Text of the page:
Since his first day in office, President Joe Biden has spared no opportunity to castigate the Kingdom of Saudi Arabia, especially Saudi Crown Prince Mohammed bin Salman (MbS). This madness has produced an unbearable cost; As the war in Ukraine pushes global oil prices to unprecedented highs, the average price of gasoline in the United States jumped above $4 a gallon for the first time since 2008. The inflationary spiral is likely to impose a heavy political cost on Democrats ahead of the upcoming midterm and presidential elections.
Only Saudi Arabia can help by appealing to OPEC+ – the oil cartel of twenty-three countries, including Russia – to increase crude production and lower gasoline prices. Saudi Arabia has already acted as a stopgap producer, cutting or increasing its oil production to compel the United States. More recently, in 2018 and 2020, it avoid global energy crises by playing this crucial role at the request of President Donald Trump.
After defeating Soviet Communism and fighting global terrorism together, the United States and the Gulf countries have weathered the storm for decades. Saudi Arabia and the United Arab Emirates (UAE) are believed to be the only two major oil producers able to increase reserve production relatively easily. With that in mind, why is Saudi Arabia currently reluctant to rescue the United States from its growing economic woes? What has gone so wrong that MbS and his Emirati counterpart, Sheikh Mohammed bin Zayed al Nahyan, are now even refusing to speak to President Joe Biden, as the US media reports to suggest?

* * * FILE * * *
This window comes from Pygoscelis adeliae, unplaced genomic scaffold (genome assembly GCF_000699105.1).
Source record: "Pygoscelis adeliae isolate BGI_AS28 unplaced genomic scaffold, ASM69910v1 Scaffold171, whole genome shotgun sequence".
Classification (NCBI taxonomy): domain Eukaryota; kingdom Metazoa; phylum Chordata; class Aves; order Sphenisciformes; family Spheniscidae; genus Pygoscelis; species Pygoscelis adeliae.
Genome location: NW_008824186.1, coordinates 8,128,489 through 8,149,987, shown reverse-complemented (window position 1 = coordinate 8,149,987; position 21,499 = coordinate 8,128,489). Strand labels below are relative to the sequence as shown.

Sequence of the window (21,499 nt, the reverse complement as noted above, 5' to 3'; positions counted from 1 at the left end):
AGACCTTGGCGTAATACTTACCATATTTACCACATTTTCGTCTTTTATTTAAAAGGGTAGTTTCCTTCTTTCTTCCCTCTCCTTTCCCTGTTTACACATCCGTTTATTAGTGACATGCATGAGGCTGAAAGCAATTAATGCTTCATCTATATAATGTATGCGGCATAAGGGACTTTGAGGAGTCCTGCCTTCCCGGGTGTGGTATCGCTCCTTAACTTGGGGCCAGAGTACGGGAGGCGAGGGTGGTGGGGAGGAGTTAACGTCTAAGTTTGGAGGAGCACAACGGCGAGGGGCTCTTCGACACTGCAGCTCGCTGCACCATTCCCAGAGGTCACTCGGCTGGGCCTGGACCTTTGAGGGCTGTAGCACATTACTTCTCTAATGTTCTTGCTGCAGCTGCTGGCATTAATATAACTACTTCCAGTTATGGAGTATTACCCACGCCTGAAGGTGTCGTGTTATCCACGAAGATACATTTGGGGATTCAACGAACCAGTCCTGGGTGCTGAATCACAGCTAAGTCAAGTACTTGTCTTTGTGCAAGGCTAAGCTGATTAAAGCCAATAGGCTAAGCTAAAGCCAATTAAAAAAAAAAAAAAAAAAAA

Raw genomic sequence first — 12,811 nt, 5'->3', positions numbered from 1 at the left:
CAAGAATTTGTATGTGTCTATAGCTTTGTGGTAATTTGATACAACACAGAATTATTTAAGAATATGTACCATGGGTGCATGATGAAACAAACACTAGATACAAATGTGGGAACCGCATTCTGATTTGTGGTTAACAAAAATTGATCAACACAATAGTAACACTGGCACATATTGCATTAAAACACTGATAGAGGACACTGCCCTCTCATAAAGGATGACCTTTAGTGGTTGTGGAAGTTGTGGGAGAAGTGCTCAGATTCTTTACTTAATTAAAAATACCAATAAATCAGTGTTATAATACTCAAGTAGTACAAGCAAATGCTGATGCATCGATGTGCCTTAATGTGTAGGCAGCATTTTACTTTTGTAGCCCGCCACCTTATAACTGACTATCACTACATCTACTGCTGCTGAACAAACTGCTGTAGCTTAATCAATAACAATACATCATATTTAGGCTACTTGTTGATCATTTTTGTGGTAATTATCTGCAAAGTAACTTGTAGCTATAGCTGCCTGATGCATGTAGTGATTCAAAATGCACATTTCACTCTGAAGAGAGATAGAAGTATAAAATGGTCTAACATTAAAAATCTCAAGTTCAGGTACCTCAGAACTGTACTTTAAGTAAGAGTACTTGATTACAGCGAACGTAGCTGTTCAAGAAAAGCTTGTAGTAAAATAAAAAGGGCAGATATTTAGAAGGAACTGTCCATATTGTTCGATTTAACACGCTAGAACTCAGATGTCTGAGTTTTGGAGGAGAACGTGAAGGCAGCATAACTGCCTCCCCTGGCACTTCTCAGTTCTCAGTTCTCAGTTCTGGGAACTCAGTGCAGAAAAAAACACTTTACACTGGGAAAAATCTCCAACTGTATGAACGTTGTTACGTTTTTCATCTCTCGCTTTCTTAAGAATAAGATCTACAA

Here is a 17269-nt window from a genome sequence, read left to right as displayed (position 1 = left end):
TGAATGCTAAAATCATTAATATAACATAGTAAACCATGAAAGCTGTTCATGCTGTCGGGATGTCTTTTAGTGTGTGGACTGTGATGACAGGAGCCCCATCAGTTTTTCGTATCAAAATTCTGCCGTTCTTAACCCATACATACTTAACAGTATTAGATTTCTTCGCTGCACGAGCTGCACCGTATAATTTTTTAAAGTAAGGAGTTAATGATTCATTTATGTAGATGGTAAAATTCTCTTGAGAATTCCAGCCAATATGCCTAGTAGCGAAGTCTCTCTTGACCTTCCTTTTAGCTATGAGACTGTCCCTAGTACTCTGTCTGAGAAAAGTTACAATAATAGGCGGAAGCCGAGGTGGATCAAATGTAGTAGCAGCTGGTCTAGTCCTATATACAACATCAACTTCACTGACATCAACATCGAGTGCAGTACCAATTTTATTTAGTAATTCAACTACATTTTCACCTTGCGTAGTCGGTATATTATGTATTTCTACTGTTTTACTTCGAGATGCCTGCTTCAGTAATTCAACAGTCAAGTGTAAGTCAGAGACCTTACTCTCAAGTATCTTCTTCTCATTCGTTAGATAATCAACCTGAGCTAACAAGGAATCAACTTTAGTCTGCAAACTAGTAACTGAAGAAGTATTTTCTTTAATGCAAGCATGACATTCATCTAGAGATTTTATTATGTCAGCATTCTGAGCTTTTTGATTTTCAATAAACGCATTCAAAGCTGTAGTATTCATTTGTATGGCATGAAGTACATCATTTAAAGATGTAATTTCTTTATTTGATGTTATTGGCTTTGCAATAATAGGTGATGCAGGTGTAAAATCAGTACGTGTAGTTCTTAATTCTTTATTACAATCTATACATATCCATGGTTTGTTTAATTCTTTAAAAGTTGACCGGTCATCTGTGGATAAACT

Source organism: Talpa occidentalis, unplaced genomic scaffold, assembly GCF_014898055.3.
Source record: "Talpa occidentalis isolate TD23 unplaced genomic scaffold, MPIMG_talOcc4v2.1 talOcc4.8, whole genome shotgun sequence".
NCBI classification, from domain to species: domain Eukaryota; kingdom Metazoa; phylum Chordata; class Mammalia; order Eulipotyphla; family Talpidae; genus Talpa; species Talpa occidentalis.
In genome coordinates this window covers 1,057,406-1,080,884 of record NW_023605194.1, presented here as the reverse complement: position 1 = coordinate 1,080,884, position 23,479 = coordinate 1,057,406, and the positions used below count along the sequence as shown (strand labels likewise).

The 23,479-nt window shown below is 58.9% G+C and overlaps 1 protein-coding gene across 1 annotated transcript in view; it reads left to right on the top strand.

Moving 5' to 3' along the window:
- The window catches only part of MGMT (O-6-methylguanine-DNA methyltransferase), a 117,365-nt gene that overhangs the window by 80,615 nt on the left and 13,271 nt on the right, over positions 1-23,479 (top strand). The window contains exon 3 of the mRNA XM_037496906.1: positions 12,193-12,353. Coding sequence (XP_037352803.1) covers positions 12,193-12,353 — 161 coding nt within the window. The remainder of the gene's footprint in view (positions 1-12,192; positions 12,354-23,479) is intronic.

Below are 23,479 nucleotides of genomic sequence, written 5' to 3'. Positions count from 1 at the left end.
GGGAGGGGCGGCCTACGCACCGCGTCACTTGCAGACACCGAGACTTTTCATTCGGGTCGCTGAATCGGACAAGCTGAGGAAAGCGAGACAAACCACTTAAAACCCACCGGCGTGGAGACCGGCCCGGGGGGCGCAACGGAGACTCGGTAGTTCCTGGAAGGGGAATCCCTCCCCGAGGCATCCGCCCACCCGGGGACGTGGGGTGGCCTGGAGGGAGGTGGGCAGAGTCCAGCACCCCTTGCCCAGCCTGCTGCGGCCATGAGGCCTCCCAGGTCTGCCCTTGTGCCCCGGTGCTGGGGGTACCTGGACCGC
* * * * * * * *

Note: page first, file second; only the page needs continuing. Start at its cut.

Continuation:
Cordiality takes years to develop in a relationship and it should be based on mutual respect for each other’s vital needs and interests. The foundation flickers when either party loses its commitment to it. The Biden administration now faces the same dilemma in its sordid dealings with Saudi Arabia and the United Arab Emirates.
For more than a decade, the United States has been disengaging from the Gulf. President Barack Obama started the process by failing to manage the post-Arab Spring unrest in Iraq, Syria and Yemen. The 2015 nuclear deal with Iran, officially known as the Joint Comprehensive Plan of Action (JCPOA), allowed Iran to undermine the security of Saudi Arabia and other Arab countries through the through a proxy war waged by the Houthis, Hezbollah and other Islamic-affiliated militias. Revolutionary Guard Corps. The Trump administration tried to redress partner security grievances by waiving the JCPOA in 2018, but it failed to confront Iran when its drones and missiles hit major Saudi oil facilities in 2019 .